reading a neurology book called Descartes’ Error by Antonio Damasio right now. it’s a lot more science-y than I’m capable of grasping, but still enjoying it thoroughly—he’s got an easy and accessible writing style so even though the words are hard, I still feel like I grasp SOME things.
the main gist of the book is to demonstrate how the whole debate about rationality being bracketed off from emotionality is bunk; that the parts of the brain that are about emotions are also vital for decision-making.
the main example he begins with is Phineas Gage (tho Wikipedia tells me that the portrait of Gage is mis-guided and misinterpreted) and goes on to detail other similar cases, and the part i’m reading right now is all the science-y things that talk about just how the brain and body work together for all sorts of neurological functions
it’s really fascinating and I really am appreciating how he’s emphasizing the fact that we are very much tied to how our body functions, our cognition and personhood isn’t some cogito ergo sum willpower nonsense but related to the complex stuff in brains and also a person needs emotions to be rational in any socially functioning sort of way
now my mind’s racing off in two directions: 1) a biography of Phineas Gage in which he seems to have coped fairly decently despite his disability and it’s medical accounts by people who’ve never met him that make him out to be socially-maladjusted after his injury (in which case it’s well worth examining how medical institutions are very much responsible for institutional ablism that disabled people face today; if we didn’t have doctors condemning pwd to some weird “disability is destiny” fate and society didn’t take it up, might disabled people have a much easier time?) and 2) how does this work in terms of mental depression? i mean, we’ve all seen the brain scans of “normal person vs. depressed person” but is there anything out there which examines the neurology of depression the way Damasio does of the neurology of emotion? and if there is, why isn’t it made more easily available?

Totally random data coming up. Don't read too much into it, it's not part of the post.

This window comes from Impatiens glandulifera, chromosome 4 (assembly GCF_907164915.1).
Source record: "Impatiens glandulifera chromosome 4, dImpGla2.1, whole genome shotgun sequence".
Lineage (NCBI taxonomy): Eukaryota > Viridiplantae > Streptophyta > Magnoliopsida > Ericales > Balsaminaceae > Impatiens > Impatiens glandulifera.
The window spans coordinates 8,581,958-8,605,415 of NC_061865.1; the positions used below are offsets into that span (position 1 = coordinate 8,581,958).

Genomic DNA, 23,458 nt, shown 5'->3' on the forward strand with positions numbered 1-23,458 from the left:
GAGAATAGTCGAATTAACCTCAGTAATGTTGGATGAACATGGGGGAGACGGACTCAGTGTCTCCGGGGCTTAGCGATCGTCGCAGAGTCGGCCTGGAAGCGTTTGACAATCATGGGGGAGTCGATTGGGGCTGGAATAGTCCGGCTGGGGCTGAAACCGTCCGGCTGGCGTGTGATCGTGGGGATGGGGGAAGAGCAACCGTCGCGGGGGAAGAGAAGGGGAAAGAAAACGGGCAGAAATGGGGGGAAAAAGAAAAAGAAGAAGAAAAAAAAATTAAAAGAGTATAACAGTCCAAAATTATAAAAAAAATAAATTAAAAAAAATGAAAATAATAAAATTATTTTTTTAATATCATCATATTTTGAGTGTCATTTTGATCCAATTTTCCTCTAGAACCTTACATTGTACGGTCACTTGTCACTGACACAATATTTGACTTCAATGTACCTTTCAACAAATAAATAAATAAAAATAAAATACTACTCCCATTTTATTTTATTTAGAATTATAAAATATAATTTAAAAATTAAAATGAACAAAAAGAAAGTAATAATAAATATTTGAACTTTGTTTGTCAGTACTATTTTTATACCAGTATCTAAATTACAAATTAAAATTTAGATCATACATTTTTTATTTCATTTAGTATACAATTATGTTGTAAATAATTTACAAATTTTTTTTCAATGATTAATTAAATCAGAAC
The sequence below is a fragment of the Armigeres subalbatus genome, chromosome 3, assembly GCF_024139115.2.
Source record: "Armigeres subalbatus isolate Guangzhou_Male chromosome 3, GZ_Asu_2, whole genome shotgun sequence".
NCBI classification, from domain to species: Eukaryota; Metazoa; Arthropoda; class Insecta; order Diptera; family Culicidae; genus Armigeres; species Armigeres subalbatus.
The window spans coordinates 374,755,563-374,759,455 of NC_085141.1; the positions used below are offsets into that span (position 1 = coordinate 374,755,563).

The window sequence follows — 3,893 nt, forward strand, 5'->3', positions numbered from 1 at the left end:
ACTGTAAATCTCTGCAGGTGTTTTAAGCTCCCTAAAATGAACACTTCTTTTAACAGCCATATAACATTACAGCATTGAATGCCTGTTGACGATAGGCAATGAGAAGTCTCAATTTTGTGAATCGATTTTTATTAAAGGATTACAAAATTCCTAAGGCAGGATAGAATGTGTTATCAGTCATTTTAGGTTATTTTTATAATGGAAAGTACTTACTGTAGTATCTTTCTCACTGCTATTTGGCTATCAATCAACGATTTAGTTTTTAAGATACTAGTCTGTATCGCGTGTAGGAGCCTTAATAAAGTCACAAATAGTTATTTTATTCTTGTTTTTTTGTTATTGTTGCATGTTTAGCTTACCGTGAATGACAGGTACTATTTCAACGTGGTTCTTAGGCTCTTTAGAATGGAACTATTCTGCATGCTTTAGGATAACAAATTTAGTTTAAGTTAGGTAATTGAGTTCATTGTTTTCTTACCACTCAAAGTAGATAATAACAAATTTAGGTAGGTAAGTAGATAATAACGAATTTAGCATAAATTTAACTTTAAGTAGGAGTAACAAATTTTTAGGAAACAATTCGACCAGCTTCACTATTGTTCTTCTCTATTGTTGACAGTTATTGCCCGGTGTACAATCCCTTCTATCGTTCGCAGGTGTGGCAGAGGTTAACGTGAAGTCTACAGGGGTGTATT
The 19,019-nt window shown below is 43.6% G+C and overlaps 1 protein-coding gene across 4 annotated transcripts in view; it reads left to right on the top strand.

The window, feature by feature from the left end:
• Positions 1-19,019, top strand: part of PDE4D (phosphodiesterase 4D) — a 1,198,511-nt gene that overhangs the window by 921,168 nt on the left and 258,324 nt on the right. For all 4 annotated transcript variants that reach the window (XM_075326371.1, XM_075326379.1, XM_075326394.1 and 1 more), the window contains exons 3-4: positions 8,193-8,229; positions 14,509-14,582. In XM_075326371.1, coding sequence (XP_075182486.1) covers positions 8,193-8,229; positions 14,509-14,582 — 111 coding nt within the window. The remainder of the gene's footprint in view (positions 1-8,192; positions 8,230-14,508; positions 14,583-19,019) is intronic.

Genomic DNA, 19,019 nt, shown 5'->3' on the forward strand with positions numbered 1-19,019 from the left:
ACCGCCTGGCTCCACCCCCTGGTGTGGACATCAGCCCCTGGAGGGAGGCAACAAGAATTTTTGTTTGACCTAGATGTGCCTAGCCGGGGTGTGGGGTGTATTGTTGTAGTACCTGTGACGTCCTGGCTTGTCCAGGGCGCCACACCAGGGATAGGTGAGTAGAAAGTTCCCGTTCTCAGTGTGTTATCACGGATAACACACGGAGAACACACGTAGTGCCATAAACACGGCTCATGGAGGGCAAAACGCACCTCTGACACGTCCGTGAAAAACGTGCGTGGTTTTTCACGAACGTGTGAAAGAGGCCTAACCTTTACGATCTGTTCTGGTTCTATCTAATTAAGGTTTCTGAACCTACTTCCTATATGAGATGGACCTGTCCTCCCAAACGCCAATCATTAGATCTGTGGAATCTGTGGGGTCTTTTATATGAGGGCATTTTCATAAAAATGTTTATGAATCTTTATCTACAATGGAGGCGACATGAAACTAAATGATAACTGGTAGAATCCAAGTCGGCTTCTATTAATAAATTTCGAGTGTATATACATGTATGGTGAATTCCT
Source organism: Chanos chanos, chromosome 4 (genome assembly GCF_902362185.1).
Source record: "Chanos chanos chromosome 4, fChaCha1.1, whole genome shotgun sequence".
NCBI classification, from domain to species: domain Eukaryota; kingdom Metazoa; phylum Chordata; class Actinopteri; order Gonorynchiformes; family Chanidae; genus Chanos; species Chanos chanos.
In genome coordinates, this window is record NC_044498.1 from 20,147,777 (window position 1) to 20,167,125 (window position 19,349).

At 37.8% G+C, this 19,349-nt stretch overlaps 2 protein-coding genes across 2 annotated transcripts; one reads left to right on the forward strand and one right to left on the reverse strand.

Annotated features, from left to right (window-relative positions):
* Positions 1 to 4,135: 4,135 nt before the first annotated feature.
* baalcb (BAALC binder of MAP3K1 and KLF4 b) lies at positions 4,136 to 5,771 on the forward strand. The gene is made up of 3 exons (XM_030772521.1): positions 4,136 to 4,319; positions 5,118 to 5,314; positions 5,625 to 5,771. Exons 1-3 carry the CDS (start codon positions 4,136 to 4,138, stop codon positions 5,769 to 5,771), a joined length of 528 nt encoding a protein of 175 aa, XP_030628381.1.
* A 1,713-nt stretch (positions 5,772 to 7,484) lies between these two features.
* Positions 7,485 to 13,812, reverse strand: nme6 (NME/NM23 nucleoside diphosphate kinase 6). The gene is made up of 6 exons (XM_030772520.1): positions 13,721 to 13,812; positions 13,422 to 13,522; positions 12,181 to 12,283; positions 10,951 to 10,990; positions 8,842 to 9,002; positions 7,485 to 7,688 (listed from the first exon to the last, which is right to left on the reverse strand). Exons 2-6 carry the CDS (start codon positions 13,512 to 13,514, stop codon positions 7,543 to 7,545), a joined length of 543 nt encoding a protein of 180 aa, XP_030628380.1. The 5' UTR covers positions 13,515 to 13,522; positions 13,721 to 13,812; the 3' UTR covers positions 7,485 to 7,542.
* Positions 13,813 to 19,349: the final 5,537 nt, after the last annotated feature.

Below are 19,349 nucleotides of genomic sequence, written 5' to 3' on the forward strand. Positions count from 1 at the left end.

anyway, the point is, i like this book
edit: also I think i should look into criticisms of this book re: autism because he mentions autistic patients a couple of times and i wonder if he’s representing them properly
OK so the colonial novel’s characters are showing signs of fraying
my favourite white lady is getting depressed because for all her efforts in preserving idk European Civilization in her house it is not working for her and she’s becoming more and more unhappy and her husband works way too hard
it’s a shame, really; i relate to her a lot
but she still has silly white savior tendencies and if there is anything that will ruin a person in a position like hers it is white savior tendencies
the sociopathic white lady is still super-insulated from all her shit because her husband the resident is a dodo. someone has been sending him letters about her indiscretions and now all she’s thinking is which lover to get rid of to minimize damage and stay as ~happy~ for as long as possible